Open Thread

Open Thread 23

The last Open Thread is feeling a tad dated, so time for a new one…

The Open Thread is a general discussion forum, where you can talk about whatever you like — there is nothing ‘off topic’ here — within reason. So get up on your soap box! The standard commenting rules of courtesy apply, and at the very least your chat should relate to the general content of this blog.

The sort of things that belong on this thread include general enquiries, soapbox philosophy, meandering trains of argument that move dynamically from one point of contention to another, and so on — as long as the comments adhere to the broad BNC themes of sustainable energy, climate change mitigation and policy, energy security, climate impacts, etc.

By Barry Brook

Barry Brook is an ARC Laureate Fellow and Chair of Environmental Sustainability at the University of Tasmania. He researches global change, ecology and energy.

1,180 replies on “Open Thread 23”

According to the Nuclear Threat Initiative page on Mayak the disposal of wastes into the river ended by 1970.


So it is much ado about nothing. The river and its humans have benefited from the half lives of the visitors.

In a way, I regret not hearing more about the effects of the extreme pollution from other events in the area. What is the effect on the bottom-feeding fish of the lakes, spending their lives in ferociously radioactive mud? Similarly, what is the effect on the wildlife in the forbidden zone downwind of the Kyshtym explosion of 1957?


@Eclipse Now,

My natural assumption was that you were interested in understanding the truth behind German domestic electricity prices which is a little more complex than the chart implied. But we’ll do it your way and give you a simplified figure for the cost of German renewables per kWh backed by the minimum number of links.

In this link

Click to access Agora_CP_Germany_web.pdf

on page 22 the diagram shows that around 50% of the electricity use is by large industrial users. On page 24 it says that most large users are exempt from taxes and figure 11 shows that this includes the EEG (renewables) surcharge. On page 23 the household bill split shows 6.24 Eurocents / kWh EEG renewables subsidy paid by households. This is a cost recovery surcharge – the German government do not put tax money directly into it. If all the large industrial customers are exempt from the EEG surcharge (but no small industrial or commercial customers) then the true level of the renewables surcharge is about half of 6.24 Eurocents, or 3.1 Eurocents.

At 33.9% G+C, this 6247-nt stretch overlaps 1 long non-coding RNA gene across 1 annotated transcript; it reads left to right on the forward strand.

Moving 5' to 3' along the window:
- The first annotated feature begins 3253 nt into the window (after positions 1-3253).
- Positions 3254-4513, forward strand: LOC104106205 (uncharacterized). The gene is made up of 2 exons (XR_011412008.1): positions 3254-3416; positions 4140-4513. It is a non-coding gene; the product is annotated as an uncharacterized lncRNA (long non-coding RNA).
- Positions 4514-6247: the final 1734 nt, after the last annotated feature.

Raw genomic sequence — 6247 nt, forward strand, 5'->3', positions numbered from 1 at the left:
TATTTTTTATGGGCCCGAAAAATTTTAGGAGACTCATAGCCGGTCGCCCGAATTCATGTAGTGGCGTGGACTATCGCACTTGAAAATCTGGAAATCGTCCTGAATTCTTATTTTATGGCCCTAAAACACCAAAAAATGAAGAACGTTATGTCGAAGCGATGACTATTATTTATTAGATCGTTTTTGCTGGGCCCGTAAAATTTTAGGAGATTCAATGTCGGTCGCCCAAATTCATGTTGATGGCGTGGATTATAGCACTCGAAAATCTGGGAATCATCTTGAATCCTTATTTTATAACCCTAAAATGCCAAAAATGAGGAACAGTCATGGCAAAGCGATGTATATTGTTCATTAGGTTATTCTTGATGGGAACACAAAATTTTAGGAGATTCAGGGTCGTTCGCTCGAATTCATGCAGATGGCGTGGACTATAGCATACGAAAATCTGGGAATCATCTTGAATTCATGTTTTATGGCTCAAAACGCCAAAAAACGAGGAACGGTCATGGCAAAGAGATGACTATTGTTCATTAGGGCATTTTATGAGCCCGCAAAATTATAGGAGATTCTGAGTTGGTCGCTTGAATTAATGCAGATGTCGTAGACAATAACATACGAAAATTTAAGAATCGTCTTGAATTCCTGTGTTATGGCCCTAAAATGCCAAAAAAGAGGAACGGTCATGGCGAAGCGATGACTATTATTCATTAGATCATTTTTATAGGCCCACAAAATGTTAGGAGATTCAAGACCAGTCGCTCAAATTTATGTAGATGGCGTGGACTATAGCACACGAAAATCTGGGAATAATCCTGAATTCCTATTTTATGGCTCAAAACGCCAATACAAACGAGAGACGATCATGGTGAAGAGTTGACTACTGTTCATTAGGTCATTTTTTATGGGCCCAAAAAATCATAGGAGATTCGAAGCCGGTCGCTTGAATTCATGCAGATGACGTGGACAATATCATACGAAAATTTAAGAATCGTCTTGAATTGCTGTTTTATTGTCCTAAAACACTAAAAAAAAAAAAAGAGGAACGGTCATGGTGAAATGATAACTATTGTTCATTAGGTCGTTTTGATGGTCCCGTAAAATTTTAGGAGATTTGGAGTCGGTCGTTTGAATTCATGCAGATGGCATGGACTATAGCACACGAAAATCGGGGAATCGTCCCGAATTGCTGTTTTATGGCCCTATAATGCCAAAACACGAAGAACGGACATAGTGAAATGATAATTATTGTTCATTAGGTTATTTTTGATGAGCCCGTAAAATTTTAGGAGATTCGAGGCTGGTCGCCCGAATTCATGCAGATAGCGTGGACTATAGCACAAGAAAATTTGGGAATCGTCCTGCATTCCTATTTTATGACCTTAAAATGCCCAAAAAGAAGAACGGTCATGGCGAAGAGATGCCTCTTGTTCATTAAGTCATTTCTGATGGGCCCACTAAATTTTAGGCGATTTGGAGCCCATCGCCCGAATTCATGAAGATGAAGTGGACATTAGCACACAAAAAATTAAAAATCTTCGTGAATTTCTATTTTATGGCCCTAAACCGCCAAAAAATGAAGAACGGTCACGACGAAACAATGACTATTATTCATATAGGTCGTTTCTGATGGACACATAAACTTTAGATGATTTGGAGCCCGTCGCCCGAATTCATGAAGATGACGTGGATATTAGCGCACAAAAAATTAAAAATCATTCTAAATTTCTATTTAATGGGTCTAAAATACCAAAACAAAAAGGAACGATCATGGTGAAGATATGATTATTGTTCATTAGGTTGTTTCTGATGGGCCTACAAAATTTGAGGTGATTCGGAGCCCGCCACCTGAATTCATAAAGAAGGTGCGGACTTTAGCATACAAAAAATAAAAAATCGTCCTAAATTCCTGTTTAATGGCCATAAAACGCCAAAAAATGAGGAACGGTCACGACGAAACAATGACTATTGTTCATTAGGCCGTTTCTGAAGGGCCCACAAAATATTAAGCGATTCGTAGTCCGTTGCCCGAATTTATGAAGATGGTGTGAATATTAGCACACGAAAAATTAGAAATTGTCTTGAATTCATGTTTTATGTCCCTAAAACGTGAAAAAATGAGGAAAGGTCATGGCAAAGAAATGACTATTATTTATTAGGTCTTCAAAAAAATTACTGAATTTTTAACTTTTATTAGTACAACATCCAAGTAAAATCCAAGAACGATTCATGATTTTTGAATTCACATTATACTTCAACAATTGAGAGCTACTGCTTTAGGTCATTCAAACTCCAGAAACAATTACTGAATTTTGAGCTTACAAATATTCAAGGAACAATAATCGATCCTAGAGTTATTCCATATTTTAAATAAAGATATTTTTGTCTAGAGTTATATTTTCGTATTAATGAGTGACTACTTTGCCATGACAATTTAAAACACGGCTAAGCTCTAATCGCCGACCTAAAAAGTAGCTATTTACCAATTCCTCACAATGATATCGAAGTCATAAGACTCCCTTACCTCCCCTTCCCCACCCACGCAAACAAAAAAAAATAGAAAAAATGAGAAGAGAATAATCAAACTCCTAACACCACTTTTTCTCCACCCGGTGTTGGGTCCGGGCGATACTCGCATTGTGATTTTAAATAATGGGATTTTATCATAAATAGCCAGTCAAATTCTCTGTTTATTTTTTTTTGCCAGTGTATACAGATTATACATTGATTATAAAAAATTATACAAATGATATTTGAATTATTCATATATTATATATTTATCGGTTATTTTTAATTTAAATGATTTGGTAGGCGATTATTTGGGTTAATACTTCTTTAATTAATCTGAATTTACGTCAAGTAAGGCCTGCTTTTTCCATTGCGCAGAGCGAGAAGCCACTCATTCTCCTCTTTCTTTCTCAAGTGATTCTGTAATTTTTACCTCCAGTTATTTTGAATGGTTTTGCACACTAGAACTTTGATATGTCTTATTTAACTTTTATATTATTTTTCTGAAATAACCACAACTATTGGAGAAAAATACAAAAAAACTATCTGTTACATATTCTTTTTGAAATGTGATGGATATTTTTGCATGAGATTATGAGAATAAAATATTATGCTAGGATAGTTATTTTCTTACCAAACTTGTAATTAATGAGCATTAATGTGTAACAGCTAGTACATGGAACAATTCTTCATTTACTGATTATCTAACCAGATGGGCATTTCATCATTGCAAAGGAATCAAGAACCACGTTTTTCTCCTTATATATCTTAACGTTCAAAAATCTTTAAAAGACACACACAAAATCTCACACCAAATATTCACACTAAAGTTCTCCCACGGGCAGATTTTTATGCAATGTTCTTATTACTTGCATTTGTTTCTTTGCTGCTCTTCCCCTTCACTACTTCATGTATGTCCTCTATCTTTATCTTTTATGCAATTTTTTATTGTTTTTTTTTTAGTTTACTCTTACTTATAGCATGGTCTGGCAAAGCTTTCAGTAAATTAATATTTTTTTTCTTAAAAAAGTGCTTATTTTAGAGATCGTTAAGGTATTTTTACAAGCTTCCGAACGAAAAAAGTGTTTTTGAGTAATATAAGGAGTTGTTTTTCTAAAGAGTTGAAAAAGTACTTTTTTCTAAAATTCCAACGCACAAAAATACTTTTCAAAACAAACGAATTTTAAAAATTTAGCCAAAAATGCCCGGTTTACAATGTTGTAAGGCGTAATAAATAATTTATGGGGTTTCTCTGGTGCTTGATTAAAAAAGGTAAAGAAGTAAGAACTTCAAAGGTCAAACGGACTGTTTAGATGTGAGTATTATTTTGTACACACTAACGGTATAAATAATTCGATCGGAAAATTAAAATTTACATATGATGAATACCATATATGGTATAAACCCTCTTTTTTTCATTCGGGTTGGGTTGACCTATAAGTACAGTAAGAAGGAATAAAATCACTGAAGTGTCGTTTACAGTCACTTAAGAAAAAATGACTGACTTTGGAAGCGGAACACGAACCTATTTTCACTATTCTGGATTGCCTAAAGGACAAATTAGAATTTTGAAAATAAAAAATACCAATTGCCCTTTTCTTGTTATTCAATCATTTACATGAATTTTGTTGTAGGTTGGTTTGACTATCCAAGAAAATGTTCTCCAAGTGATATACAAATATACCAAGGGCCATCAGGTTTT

So 3.1 Eurocents on the price of electricity is an approximate estimate of what the German renewables policy actually costs.

As David Benson rightly says, German household electricity taxes are not that different on a percentage basis to those in France. However, since German distribution/networking companies are notoriously inefficient, that means the base per kWh from which those taxes are levied is much higher than in France.

This can be seen in page 1 where the grid charges at 24.6% are higher than the cost of wholesale power at 21.3%.

So in absolute terms taxes per kWh in Germany are around twice those of France, despite being the same percentage.

Just to make you think about it a bit more, the EEG renewables subsidy paid by German households helps to reduce the cost of power around noon, because of the large quantity of German solar power installed. Germany typically does not reduce generation at this time, but exports the excess instead. Some of this cheap power goes to France.

Now look at this link

The EDF (Electricite de France) chief is saying that the excess German renewable power France receives is then re-exported at higher prices to other countries such as UK, Belgium, Italy, Spain and Switzerland.

In other words, EDF are saying that some but not that much) of the 6.24 Eurocents / kWh paid by German households as a renewables surcharge ends up subsidising electricity prices in France.

Here is the domestic electricity prices chart amended to remove the renewables subsidy cost and renewables generation from Germany.

Germany is still among the most expensive, even without the cost of renewables.


Book: “Why We Need Nuclear Power; the Environmental Case” by Michael H. Fox, 2014
German feed-in tariff for wind power is 57 cents.  That’s wholesale.  I am paying 7.5 cents retail. 


Here’s a comprehensive list of the 2014 renewable energy feed-in tariffs and the rate at which they reduce (provided installation targets are met).

There’s nothing remotely approaching 57 eurocents / kWh nowadays. That price was offered more than 10 years ago to kick start things.

For larger renewable installations Germany is moving to auctions every few months with an annual new capacity target for each major type of renewable generation. Ground mounted PV systems have already moved over.

Bidders have to pay a significant deposit to make sure they are serious.


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